Raymond Starr, Book Review Editor
Brand Book Number Eight – The San Diego Corral of Westerners.
Edited by Clifford M. Graves. San Diego: San Diego Corral of Westerners, 1987, Foreword by John Porter Bloom. Illustrations. Index. 263 Pages.
Reviewed by Charles W. Hughes, Records Management Coordinator for the city of Oceanside. Hughes is a graduate of San Diego State University where the received a Masters Degree in U. S. History in 1974.
In commemoration of their twentieth anniversary, the San Diego Corrall of Westerners has published Brand Book Number Eight. This richly illustrated, well crafted volume continues the San Diego Westerners’ fine publishing tradition associated with their brand books. With a new volume published every few years since 1969, the brand book are part of the Westerners’ efforts to preserve our western American heritage. This largest volume offers a number of significant articles in support of these efforts.
Brand Book Number Eight is a compilation of articles covering a wide range of topics, written by professional historians and a host of other noteworthy authors. As with earlier brand books this volume explores a number of different themes about the West through the use of secondary and primary works. Mountain men, Spanish exploration, native Americans, women, education, ranching, banditry, and theatre are just some of the subjects examined. The section on western art is especially attractive with beautiful photographs to illustrate the articles.
For those readers whose interests center around local history, over half of the articles relate to the San Diego area and several of them have considerable merit. Paul and Greta Ezell offered a fascinating account of their archeological investigation which led to the identification of the Cosoy Indian village in Mission Valley — the first Indian settlement named by the Spanish in California. Ila Alvarez edited the diary of S. W. Cameron, a rancher living in the Campo area at the turn of the century. The biographical sketches of Gerald F. McMullen and Abraham P. Nasatir, two of San Diego’s most respected historians over the past several decades, are also well done. The Nasatir article was accompanied by an autobiographical narrative describing his experiences doing research in foreign archives.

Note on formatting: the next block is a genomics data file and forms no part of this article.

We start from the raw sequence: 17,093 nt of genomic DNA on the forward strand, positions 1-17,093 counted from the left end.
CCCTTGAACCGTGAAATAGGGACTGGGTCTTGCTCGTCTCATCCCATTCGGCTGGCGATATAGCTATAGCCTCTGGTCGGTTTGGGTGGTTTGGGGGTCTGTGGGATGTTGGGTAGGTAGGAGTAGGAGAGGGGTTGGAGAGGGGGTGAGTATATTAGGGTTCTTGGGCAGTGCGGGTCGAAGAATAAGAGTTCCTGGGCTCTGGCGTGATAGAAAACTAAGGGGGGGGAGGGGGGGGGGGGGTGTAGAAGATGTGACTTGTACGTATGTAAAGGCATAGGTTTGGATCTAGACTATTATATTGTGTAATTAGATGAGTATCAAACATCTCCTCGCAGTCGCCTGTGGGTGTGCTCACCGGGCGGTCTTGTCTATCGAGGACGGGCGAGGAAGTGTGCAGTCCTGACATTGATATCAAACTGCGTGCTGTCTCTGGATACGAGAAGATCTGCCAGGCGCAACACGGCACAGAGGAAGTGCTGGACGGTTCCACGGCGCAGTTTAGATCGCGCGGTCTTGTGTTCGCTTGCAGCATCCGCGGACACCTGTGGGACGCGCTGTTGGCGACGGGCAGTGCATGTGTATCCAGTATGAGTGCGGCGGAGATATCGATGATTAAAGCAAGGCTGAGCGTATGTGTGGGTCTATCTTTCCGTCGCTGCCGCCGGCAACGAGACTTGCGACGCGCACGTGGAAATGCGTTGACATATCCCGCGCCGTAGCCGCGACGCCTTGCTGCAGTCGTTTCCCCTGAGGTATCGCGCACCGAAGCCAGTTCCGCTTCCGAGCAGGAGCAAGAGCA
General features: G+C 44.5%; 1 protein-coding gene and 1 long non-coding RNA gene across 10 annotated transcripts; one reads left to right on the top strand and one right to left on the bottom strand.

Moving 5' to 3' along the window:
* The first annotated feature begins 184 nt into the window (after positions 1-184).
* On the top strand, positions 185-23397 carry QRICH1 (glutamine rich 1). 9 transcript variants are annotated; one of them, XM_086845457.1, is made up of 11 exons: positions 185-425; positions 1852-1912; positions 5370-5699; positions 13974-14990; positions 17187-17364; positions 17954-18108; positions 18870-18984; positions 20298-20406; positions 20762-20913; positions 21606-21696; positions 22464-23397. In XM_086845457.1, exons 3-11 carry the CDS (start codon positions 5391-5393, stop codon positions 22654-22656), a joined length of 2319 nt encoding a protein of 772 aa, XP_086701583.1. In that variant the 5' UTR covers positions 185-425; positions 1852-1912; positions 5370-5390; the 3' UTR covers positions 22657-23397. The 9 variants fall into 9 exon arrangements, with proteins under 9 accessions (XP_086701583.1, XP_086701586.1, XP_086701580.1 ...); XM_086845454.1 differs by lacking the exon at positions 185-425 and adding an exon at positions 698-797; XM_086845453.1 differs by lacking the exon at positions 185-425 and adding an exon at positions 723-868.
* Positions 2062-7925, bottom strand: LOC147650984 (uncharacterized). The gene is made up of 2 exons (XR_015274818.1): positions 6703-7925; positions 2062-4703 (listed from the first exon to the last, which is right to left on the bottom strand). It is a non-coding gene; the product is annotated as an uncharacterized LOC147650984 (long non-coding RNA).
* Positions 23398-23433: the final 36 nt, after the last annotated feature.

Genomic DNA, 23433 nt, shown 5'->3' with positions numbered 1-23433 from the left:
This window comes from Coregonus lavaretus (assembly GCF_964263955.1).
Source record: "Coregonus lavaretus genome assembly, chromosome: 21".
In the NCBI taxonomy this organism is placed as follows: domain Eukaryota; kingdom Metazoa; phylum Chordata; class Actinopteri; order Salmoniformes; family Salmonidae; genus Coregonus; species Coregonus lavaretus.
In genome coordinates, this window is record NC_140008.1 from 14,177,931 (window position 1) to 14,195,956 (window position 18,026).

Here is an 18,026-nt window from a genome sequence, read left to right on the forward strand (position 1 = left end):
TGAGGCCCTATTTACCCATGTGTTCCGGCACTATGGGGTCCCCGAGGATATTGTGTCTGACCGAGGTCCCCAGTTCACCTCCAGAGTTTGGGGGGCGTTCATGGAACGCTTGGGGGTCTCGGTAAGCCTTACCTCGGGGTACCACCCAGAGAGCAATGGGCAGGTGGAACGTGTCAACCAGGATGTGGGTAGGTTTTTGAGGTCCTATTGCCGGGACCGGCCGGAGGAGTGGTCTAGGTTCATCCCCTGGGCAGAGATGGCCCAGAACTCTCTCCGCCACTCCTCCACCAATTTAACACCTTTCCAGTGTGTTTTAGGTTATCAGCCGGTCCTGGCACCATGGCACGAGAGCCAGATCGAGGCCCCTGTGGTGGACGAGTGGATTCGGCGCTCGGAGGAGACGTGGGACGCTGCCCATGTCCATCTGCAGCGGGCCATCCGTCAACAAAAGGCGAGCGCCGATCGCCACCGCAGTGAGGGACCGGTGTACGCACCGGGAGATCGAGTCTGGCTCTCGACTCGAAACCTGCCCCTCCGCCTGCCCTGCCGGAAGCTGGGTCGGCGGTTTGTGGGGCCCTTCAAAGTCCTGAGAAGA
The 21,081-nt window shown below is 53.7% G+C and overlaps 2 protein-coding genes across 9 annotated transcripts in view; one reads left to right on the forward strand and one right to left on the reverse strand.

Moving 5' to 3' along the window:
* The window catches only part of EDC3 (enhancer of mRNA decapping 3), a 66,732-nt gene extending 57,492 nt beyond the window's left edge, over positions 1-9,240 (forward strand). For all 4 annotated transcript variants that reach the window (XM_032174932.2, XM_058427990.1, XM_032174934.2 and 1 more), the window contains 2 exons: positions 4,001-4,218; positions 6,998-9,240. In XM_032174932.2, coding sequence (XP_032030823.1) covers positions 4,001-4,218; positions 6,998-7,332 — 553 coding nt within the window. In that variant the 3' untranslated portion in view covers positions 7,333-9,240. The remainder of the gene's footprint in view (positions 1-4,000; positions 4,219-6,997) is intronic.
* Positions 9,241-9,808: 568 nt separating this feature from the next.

The wide range of differences between the subjects and historical periods covered by the articles may prove distracting for some readers. There is no specific subject or unifying theme around which the articles were presented as was done, for example, with Brand Book Number Six and its theme of “People of the Far West .” Also, the historical analysis in one or two of the articles was inconsistent and not up to the caliber of work found in the other writings. The piece on Father Antonio Ubach was especially disappointing since it offered no new insights from what is already known from two previous biographies written over twenty-five years ago, neither of which are cited in the footnotes.
These shortcomings do not detract significantly from the overall contributions Brand Book Number Eight has to make. Readers will find several hours of enjoyable reading going through the articles and learning more about the western American heritage we all share.